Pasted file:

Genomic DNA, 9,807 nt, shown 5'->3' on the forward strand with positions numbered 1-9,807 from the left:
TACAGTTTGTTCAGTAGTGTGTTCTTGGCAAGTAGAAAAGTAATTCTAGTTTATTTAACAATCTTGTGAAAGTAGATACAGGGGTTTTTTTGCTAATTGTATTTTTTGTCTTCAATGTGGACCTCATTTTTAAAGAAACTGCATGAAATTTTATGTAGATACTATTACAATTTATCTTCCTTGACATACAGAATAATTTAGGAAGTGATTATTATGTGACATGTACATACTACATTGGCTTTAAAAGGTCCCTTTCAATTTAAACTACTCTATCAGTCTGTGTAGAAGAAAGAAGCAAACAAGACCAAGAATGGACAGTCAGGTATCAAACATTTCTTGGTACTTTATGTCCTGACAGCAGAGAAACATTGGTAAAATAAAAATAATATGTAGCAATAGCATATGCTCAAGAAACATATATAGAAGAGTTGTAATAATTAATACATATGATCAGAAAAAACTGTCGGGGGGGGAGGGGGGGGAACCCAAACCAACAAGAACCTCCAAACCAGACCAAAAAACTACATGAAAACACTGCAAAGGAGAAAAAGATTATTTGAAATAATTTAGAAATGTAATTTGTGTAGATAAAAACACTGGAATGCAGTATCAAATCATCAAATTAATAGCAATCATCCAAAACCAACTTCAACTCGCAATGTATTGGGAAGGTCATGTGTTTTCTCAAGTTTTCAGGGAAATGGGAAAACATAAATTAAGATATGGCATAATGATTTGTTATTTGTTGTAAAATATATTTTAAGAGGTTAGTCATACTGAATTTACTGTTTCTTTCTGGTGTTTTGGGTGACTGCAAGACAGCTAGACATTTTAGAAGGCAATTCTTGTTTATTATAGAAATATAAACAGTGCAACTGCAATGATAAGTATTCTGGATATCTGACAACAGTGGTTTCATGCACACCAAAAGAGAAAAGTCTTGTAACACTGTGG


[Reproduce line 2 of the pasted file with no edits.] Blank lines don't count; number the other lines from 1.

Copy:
TACAGTTTGTTCAGTAGTGTGTTCTTGGCAAGTAGAAAAGTAATTCTAGTTTATTTAACAATCTTGTGAAAGTAGATACAGGGGTTTTTTTGCTAATTGTATTTTTTGTCTTCAATGTGGACCTCATTTTTAAAGAAACTGCATGAAATTTTATGTAGATACTATTACAATTTATCTTCCTTGACATACAGAATAATTTAGGAAGTGATTATTATGTGACATGTACATACTACATTGGCTTTAAAAGGTCCCTTTCAATTTAAACTACTCTATCAGTCTGTGTAGAAGAAAGAAGCAAACAAGACCAAGAATGGACAGTCAGGTATCAAACATTTCTTGGTACTTTATGTCCTGACAGCAGAGAAACATTGGTAAAATAAAAATAATATGTAGCAATAGCATATGCTCAAGAAACATATATAGAAGAGTTGTAATAATTAATACATATGATCAGAAAAAACTGTCGGGGGGGGAGGGGGGGGAACCCAAACCAACAAGAACCTCCAAACCAGACCAAAAAACTACATGAAAACACTGCAAAGGAGAAAAAGATTATTTGAAATAATTTAGAAATGTAATTTGTGTAGATAAAAACACTGGAATGCAGTATCAAATCATCAAATTAATAGCAATCATCCAAAACCAACTTCAACTCGCAATGTATTGGGAAGGTCATGTGTTTTCTCAAGTTTTCAGGGAAATGGGAAAACATAAATTAAGATATGGCATAATGATTTGTTATTTGTTGTAAAATATATTTTAAGAGGTTAGTCATACTGAATTTACTGTTTCTTTCTGGTGTTTTGGGTGACTGCAAGACAGCTAGACATTTTAGAAGGCAATTCTTGTTTATTATAGAAATATAAACAGTGCAACTGCAATGATAAGTATTCTGGATATCTGACAACAGTGGTTTCATGCACACCAAAAGAGAAAAGTCTTGTAACACTGTGG